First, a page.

conference reporter

Hormonal changes are one of many issues that can affect women’s psychiatry and medical conditions, and recognizing the big picture can have a significant impact on the treatment of these patients. , C. Neill Epperson, MD told the 2022 attendees. Saiki TimesTMs The World CME Conference will be held in San Diego this week.1

Epperson, professor and chief of the Department of Psychiatry at the University of Colorado in Aurora, Colorado, discussed the interplay between the endocrine system, the effects of early childhood, the brain, and the nervous system at the conference.

Epperson noted that it is important for psychiatrists to consider the endocrine system when treating patients, especially when it concerns women. Differences in how hormone treatments affect women begin at puberty, with young girls twice as likely to be prescribed steroids than their male counterparts and often It is related to dealing with unprotected intercourse during sexual debut.

“Always think about the types of steroids/contraceptives they’re using because they can seriously affect your endocrine system,” explained Epperson. Hormones have been shown to influence executive functioning, sexuality, cardiovascular disease, and mental health issues, including major depressive disorder, in women in transition. Postpartum, oxytocin has been shown to play an important role in hypolactation and uterine contractions, greatly influencing maternal parenting.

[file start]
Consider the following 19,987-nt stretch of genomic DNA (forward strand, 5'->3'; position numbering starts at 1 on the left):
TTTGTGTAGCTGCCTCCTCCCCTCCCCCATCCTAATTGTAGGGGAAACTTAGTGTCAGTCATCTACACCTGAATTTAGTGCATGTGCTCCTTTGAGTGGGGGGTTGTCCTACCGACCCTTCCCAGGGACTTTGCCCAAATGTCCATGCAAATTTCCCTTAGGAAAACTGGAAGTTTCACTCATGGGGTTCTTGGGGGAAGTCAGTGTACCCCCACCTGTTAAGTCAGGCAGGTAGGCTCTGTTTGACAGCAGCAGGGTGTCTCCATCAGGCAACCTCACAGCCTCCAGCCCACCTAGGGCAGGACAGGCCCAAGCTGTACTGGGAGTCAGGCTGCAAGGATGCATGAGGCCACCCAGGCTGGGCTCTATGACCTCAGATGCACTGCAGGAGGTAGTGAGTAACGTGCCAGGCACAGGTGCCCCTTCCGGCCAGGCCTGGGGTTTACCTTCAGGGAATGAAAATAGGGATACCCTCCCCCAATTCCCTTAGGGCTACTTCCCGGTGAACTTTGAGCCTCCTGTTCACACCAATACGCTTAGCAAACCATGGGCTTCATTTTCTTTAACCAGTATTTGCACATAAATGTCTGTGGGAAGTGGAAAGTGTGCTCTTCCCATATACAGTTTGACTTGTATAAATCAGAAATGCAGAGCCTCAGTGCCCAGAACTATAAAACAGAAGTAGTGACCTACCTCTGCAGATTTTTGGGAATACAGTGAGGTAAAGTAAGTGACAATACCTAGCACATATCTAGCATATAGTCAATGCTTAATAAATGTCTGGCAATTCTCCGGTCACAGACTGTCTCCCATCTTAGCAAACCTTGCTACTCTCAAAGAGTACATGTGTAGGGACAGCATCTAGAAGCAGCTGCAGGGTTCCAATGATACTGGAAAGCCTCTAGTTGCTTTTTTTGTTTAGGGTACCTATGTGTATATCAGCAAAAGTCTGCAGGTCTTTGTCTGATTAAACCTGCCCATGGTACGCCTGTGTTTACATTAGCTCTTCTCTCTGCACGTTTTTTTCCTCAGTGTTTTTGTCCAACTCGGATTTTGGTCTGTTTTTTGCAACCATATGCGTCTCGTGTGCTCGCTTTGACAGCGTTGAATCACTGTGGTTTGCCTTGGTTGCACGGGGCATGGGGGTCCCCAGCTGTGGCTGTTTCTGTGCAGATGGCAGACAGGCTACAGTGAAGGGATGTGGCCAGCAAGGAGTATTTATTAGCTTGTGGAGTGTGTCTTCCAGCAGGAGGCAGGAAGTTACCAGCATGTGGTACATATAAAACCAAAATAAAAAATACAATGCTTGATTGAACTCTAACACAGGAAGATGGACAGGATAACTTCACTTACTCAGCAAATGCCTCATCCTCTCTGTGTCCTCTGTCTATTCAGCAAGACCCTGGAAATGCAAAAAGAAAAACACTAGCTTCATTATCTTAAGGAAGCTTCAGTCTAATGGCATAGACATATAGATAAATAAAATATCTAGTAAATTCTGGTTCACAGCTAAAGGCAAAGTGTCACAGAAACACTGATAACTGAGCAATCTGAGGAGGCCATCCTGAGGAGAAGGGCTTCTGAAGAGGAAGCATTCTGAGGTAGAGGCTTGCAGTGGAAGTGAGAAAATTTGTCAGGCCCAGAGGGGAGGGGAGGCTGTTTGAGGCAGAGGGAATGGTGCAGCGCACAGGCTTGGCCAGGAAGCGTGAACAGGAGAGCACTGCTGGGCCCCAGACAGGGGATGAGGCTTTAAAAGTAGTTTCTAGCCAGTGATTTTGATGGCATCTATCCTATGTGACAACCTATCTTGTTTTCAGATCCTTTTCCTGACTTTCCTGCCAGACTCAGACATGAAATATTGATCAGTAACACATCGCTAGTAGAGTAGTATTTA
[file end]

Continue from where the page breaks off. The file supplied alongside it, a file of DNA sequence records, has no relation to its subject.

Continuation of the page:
“I’m not saying hormones are everything, but I’m saying that if you don’t think about it, you’re overlooking a big piece of the puzzle,” Epperson said.

Shifting gears to another “puzzle piece,” Epperson remarked on how childhood experiences affect hormones, which in turn affect patients’ mental health. He described the work of Dr. Ida Haahr-Pedersen of the Trinity Center for Global Health in Dublin and colleagues. This study examined 1839 US household survey participants and assessed self-report rates of adverse childhood experiences (ACEs). The researchers found that a woman was twice as likely as a man to report her ACE and social and emotional problems during childhood. 2

According to Epperson, among peri-menopausal women, the most common ACEs associated with female 4+ status include emotional abuse, domestic violence, emotional neglect, and physical neglect, suggesting that women in this age group belong to the 4+ ACE group. And because the effects of ACE vary greatly depending on where a woman lives, it’s also important to take that into account when considering interactions with patients, especially female patients, she said.

In addition to a thorough initial assessment to assess past trauma, a holistic view of the patient, including any medications they may be taking, addresses any mental health issues that may exist. Epperson concluded that it helps to

References

1. Epperson N. Practical psychoneuroendocrinology: how the brain, nervous system, and endocrine system interact. Presented at: 2022 Annual Psychiatric TimesTM World CME Conference. August 11-13, 2022, San Diego.

2. Haahr-Pedersen I, Perera C, Hyland P, et al. Women have a more complex pattern of childhood adversity: its impact on the mental, social, and emotional outcomes of childhood. Euro J trauma2020; 11(1):1708618.



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